Escalation began last week after North Korea tested four medium range missiles, in response to annual U.S. and South Korea joint military exercises. Over the following seven days, the U.S. accelerated the deployment of military hardware to the Korean peninsula, prompting Chinese officials to accuse the U.S. and South Korea of risking a “nuclear arms race.”
On Tuesday, both China and North Korea warned the U.S., South Korea and Japan of the possible repercussions, with China warning of “a vicious cycle that could spiral out of control,” and North Korea warning, “our army will launch merciless ultra-precision strikes from ground, air, sea and underwater.”
What were some of the key incidents leading to this recent escalation?
In December, President Trump broke with political norms when he accepted a phone call from the president of Taiwan. When questioned about taking the call Trump said that he didn’t see why the U.S. had to be bound by the One-China-Policy, a diplomatic acknowledgement of China’s position that Taiwan is a breakaway province, and the avoidance of formal ties with the island. “I don’t want China dictating to me and this was a call put into me,” said Trump. “I don’t see why we have to be bound by a One-China-Policy, unless we make a deal with China having to do with other things including trade.”
China responded to the call by buzzing Taiwanese positions and deploying an aircraft carrier. After Trump’s inauguration, China deployed nuclear ICBMs capable of striking anywhere within the U.S..
@chrislhayes Need to refocus away from the Trump joke of the day to real news –
Say Hello to China's ICBMs ! pic.twitter.com/kcqbXRLMZ1
— Jean Moulin (@capecipher1) February 1, 2017
Early in February, President Trump walked back his comments on the One-China-Policy during a phone call with Chinese President Xi Jinping. The Chinese responded positively to the move, calling the two nations “co-operative partners.” But the U.S.-China relationship would be tested further by the events of this last week.
North Korea has launched four missiles into the East Sea, the South Korean military claims pic.twitter.com/Xg28hTQz7q
— Samrik (@SamrikInt) March 6, 2017
This last month has seen unstable international relations for the North Koreans, with the assassination of Kim Jong Nam, the half brother of North Korea’s leader, killed in Kuala Lumpur International Airport. This has resulted in escalating tensions between the two countries, culminating with announcements that both nations would be preventing each other’s citizens from leaving their countries, and the North Korean Embassy in Malaysia started burning documents.
Emergency Destruction at an Embassy usually an indicator of war/break relations. Here Pyongyang potentially abducting all Malaysians in NK https://t.co/sernHfus4Y
— Malcolm Nance (@MalcolmNance) March 7, 2017
The Chinese government responded to the assassination by adding 1,000 troops to the border with North Korea.
Last month China also announced the suspension of all coal imports from North Korea until the beginning of 2018, a major support since the economic collapse of the Democratic People’s Republic of Korea in the late 1990s. The announcement was made days after North Korea detonated an improved nuclear device delivery system on February 12 in the form of an intermediate-range ballistic missile, the Pukguksong-2. The official reason given was that China is moving to further implement the November 2016 UN Security Council resolution to impose further sanctions on North Korea.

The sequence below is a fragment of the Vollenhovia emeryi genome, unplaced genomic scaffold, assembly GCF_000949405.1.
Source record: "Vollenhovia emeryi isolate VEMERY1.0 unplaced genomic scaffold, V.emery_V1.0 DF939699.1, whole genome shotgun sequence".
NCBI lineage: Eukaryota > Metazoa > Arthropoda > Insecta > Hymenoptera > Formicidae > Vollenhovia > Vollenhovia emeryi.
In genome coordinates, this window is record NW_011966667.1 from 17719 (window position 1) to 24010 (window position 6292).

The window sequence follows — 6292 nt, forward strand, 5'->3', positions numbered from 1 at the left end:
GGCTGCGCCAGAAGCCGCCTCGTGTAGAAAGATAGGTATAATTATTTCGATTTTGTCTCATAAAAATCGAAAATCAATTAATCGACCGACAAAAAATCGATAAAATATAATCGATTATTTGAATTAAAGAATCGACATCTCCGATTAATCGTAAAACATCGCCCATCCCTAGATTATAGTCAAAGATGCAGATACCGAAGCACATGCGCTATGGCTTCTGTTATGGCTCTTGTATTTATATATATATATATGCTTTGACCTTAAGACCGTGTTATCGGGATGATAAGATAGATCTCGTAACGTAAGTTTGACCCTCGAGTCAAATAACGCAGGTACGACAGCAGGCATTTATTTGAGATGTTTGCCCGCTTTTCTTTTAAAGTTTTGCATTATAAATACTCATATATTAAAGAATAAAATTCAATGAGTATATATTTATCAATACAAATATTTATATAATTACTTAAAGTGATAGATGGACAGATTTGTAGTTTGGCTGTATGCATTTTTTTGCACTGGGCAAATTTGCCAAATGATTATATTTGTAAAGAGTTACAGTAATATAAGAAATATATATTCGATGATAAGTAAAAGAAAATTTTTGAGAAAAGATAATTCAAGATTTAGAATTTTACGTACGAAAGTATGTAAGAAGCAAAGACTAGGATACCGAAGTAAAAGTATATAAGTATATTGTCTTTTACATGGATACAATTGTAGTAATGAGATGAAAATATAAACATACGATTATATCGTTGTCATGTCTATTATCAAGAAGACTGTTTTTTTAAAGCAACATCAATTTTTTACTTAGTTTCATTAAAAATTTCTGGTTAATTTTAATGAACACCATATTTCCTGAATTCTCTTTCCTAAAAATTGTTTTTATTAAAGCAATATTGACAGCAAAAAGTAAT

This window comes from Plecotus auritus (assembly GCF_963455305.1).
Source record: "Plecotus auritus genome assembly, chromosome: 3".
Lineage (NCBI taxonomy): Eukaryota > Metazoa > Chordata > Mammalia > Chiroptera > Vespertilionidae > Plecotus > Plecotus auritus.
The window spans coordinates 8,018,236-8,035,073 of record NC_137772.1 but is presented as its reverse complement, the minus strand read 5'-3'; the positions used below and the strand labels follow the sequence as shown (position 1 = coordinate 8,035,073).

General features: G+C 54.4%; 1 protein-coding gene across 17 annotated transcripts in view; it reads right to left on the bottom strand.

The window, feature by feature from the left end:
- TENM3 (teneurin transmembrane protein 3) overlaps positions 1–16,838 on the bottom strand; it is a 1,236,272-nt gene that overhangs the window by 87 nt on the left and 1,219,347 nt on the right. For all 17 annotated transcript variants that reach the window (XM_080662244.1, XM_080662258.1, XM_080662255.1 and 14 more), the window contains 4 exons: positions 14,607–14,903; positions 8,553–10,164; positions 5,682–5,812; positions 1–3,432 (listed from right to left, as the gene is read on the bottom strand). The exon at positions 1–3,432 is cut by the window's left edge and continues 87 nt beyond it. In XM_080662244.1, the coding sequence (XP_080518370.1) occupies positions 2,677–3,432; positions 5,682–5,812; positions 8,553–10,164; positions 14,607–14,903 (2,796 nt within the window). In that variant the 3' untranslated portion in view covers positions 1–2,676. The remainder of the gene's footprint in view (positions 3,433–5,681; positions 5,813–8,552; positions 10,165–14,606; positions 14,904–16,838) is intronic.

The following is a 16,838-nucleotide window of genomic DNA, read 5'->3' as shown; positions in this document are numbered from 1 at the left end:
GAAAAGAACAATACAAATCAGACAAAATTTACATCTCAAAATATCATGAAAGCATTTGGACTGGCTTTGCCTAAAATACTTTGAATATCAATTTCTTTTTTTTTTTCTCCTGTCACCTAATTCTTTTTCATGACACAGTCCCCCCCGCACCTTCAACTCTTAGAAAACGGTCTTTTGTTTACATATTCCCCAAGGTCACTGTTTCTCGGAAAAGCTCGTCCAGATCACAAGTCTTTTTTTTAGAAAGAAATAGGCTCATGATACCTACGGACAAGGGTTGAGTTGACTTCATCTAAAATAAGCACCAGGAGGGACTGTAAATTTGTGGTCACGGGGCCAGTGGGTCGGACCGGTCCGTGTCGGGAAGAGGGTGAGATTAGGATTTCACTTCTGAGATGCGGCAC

Last week, the U.S. deployed surface to air missile defense weapons to South Korea. The Terminal High Altitude Area Defense (THAAD) interceptors, developed in response to the SCUD missiles used by Iraq in the First Gulf War, use kinetic force to destroy ballistic missiles, instead of explosives, to avoid scattering potentially dangerous ordinance. THAAD has never been used in combat, and may not be effective against multiple missile launches or strategically placed submarine-launched ballistic missiles.
China immediately expressed disapproval over the deployment of the THAAD system, warning of a nuclear arms race. “The consequences will be shouldered by the United States and South Korea,” said Geng Shuang last week, a spokesman for the Chinese Ministry of Foreign Affairs. Chinese media had been encouraging consumers to boycott South Korean products, and Chinese authorities closed 23 stores owned by Lotte, a South Korean company that turned over land for the deployment of the THAAD system.
These Korean companies may be most vulnerable to a China backlash over Thaad missile system https://t.co/OcsWlAvOlF pic.twitter.com/0pcaipU0Rf
— Bloomberg (@business) March 9, 2017
But this week the U.S. has deployed more offensive weapons to South Korea, adding an aircraft carrier strike group, led by the USS Carl Vinson, and missile capable Grey Eagle drones. On Tuesday, Aegis warships from the U.S., South Korea and Japan began exercises intended to improve their capability to shoot down enemy ballistic missiles, the U.S. Navy said in a statement.
The U.S.,@ROK_Navy and Japan navies team up for a missile defense exercise. #PartnershipMattershttps://t.co/UxwXkk5J40
— US Navy Korea (@usnavykorea) March 14, 2017
Exercise #ForestLight ensures forward-deployed #Marines are ready to #FightTonight with their @Japan_GSDF allies https://t.co/DMtZbXjftV pic.twitter.com/LLPD7iNvyf
— U.S. Pacific Command (@PacificCommand) March 13, 2017
On Tuesday, Chinese Foreign Ministry spokeswoman Hua Chunying said, “North Korea has violated UN Security Council resolutions banning its ballistic missile launches,” warning of “a vicious cycle that could spiral out of control.”
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